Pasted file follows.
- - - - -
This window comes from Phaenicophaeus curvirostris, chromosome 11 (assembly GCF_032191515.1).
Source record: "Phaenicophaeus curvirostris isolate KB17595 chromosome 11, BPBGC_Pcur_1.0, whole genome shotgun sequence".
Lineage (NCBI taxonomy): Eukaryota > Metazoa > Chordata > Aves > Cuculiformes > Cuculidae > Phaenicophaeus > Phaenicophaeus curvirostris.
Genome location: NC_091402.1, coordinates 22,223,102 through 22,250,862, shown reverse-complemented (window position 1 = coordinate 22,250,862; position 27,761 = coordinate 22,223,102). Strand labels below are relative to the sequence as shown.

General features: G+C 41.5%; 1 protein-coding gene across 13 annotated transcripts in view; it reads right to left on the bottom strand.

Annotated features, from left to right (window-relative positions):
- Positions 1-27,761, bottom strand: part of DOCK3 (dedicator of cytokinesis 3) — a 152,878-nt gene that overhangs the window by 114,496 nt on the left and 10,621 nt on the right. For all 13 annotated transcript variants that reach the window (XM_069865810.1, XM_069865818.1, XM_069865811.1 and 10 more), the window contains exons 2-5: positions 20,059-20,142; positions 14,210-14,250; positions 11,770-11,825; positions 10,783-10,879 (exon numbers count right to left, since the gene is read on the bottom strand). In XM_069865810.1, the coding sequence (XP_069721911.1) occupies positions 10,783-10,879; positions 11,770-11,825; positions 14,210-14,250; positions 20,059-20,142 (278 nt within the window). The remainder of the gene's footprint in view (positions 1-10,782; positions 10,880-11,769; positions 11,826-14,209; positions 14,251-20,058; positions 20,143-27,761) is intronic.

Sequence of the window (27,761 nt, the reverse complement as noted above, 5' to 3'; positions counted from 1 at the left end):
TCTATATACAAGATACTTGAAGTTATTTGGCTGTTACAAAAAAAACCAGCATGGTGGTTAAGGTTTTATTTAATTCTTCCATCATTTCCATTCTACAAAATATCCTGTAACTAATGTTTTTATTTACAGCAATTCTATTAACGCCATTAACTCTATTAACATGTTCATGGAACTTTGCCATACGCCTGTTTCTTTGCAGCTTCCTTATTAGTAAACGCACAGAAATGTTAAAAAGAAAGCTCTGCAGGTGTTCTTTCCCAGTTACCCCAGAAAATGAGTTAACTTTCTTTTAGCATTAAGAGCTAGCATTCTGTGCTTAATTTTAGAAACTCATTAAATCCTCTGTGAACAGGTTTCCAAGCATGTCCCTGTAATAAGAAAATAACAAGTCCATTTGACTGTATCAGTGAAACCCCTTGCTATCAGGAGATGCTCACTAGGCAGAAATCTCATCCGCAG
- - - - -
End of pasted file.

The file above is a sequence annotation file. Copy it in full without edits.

This window comes from Phaenicophaeus curvirostris, chromosome 11 (assembly GCF_032191515.1).
Source record: "Phaenicophaeus curvirostris isolate KB17595 chromosome 11, BPBGC_Pcur_1.0, whole genome shotgun sequence".
Lineage (NCBI taxonomy): Eukaryota > Metazoa > Chordata > Aves > Cuculiformes > Cuculidae > Phaenicophaeus > Phaenicophaeus curvirostris.
Genome location: NC_091402.1, coordinates 22,223,102 through 22,250,862, shown reverse-complemented (window position 1 = coordinate 22,250,862; position 27,761 = coordinate 22,223,102). Strand labels below are relative to the sequence as shown.

General features: G+C 41.5%; 1 protein-coding gene across 13 annotated transcripts in view; it reads right to left on the bottom strand.

Annotated features, from left to right (window-relative positions):
- Positions 1-27,761, bottom strand: part of DOCK3 (dedicator of cytokinesis 3) — a 152,878-nt gene that overhangs the window by 114,496 nt on the left and 10,621 nt on the right. For all 13 annotated transcript variants that reach the window (XM_069865810.1, XM_069865818.1, XM_069865811.1 and 10 more), the window contains exons 2-5: positions 20,059-20,142; positions 14,210-14,250; positions 11,770-11,825; positions 10,783-10,879 (exon numbers count right to left, since the gene is read on the bottom strand). In XM_069865810.1, the coding sequence (XP_069721911.1) occupies positions 10,783-10,879; positions 11,770-11,825; positions 14,210-14,250; positions 20,059-20,142 (278 nt within the window). The remainder of the gene's footprint in view (positions 1-10,782; positions 10,880-11,769; positions 11,826-14,209; positions 14,251-20,058; positions 20,143-27,761) is intronic.

Sequence of the window (27,761 nt, the reverse complement as noted above, 5' to 3'; positions counted from 1 at the left end):
TCTATATACAAGATACTTGAAGTTATTTGGCTGTTACAAAAAAAACCAGCATGGTGGTTAAGGTTTTATTTAATTCTTCCATCATTTCCATTCTACAAAATATCCTGTAACTAATGTTTTTATTTACAGCAATTCTATTAACGCCATTAACTCTATTAACATGTTCATGGAACTTTGCCATACGCCTGTTTCTTTGCAGCTTCCTTATTAGTAAACGCACAGAAATGTTAAAAAGAAAGCTCTGCAGGTGTTCTTTCCCAGTTACCCCAGAAAATGAGTTAACTTTCTTTTAGCATTAAGAGCTAGCATTCTGTGCTTAATTTTAGAAACTCATTAAATCCTCTGTGAACAGGTTTCCAAGCATGTCCCTGTAATAAGAAAATAACAAGTCCATTTGACTGTATCAGTGAAACCCCTTGCTATCAGGAGATGCTCACTAGGCAGAAATCTCATCCGCAG